After being diagnosed with MEN Type 1 as a teenager, it suddenly became very clear that having support from peers & professionals alike was extremely important in handling the diagnoses. Being (un)lucky in having a sibling with MEN 1 as well, offered immediate solidarity. Although due to age, I was bounced around different hospitals and consultants – too old to be sent to Great Ormond Street, too young to be offered full adult services.
Throughout those years, I experienced first-hand how you can become disillusioned with your own health. Having a rare disease that nobody has heard of creates a feeling of isolation and often causes people to disengage with their own care: me included.
Luckily, after being transferred to St Bart’s Hospital, having an excellent consultant and finding AMEND, I took back responsibility for my health with help from both. This created a drive for wanting to help young adults with neuro-endocrine tumours, who may feel like they have no bearing on the care that’s offered to them.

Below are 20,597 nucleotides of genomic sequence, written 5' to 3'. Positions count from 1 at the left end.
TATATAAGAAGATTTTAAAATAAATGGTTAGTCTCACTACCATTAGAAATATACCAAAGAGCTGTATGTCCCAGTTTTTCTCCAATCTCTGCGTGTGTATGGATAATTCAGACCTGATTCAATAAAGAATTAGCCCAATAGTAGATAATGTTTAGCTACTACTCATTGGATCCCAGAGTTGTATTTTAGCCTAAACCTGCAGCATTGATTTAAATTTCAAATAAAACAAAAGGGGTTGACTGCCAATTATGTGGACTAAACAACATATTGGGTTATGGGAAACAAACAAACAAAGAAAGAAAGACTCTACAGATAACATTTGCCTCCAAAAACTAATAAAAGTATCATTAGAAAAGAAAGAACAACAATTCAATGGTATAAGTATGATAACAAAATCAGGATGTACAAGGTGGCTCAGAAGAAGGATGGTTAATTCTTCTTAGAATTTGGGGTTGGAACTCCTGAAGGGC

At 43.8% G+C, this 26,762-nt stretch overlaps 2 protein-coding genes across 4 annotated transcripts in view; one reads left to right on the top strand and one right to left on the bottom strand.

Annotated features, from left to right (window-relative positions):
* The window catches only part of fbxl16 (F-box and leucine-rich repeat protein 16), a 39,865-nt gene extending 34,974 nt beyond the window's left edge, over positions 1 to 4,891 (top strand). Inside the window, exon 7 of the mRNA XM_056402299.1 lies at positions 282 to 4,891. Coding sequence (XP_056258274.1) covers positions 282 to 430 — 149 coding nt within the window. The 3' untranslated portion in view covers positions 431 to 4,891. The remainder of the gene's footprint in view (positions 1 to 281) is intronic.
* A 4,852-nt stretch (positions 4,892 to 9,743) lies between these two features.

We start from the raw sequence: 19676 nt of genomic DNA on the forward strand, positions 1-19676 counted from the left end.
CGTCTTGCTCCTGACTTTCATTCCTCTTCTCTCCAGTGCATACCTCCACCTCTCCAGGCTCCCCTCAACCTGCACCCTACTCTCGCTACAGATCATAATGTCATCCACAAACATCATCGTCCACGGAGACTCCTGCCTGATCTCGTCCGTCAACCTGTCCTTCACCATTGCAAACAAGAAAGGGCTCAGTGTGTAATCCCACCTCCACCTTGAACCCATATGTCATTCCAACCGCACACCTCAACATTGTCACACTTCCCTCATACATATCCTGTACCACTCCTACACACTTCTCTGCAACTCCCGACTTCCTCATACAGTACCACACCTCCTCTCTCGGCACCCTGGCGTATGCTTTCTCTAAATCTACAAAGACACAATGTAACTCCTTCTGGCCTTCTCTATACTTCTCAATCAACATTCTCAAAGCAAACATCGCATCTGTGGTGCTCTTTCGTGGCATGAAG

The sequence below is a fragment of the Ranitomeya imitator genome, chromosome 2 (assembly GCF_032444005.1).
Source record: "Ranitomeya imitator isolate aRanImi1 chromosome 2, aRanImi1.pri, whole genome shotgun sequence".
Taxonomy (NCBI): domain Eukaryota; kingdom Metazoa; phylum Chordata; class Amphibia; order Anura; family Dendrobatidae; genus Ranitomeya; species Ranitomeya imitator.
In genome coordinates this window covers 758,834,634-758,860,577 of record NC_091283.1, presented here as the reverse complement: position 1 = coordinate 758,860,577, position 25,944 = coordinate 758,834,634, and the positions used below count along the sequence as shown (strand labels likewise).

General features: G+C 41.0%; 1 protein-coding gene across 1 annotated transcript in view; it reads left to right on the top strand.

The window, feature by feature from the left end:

After becoming an AMEND Trustee, there have been numerous opportunities to help shape youth orientated programmes that engage young adults in taking hold of their illnesses. As the charity grows, I hope to be involved in plenty more projects & meet as many fellow MEN patients as possible.